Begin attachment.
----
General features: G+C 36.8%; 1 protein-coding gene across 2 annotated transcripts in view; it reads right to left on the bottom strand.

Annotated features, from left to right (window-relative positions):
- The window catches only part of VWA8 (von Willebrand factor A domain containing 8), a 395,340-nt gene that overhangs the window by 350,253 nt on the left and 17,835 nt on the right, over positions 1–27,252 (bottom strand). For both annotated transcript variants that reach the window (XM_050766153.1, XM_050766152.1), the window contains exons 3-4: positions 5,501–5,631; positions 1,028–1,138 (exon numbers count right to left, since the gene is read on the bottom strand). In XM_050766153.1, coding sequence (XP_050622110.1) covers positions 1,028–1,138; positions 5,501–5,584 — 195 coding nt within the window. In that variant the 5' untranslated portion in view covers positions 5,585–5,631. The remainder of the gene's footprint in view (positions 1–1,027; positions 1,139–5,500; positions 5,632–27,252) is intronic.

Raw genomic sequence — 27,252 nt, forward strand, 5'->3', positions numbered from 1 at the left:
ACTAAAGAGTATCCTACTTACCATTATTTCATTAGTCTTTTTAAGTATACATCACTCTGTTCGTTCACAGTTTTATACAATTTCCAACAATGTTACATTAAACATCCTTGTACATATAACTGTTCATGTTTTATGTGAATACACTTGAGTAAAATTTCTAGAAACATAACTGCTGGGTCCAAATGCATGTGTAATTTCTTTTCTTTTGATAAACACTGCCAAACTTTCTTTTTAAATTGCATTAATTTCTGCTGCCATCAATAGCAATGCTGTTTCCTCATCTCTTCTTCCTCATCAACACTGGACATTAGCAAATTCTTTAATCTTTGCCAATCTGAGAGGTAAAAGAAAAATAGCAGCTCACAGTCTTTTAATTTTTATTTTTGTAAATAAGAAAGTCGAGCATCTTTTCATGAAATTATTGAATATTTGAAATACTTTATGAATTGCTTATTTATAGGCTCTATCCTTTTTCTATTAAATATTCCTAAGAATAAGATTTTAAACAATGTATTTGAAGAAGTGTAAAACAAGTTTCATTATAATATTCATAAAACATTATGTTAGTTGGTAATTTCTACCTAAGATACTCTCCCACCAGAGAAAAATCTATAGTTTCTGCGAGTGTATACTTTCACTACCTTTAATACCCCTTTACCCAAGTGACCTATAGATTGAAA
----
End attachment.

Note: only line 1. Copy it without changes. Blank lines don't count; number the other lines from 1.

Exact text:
General features: G+C 36.8%; 1 protein-coding gene across 2 annotated transcripts in view; it reads right to left on the bottom strand.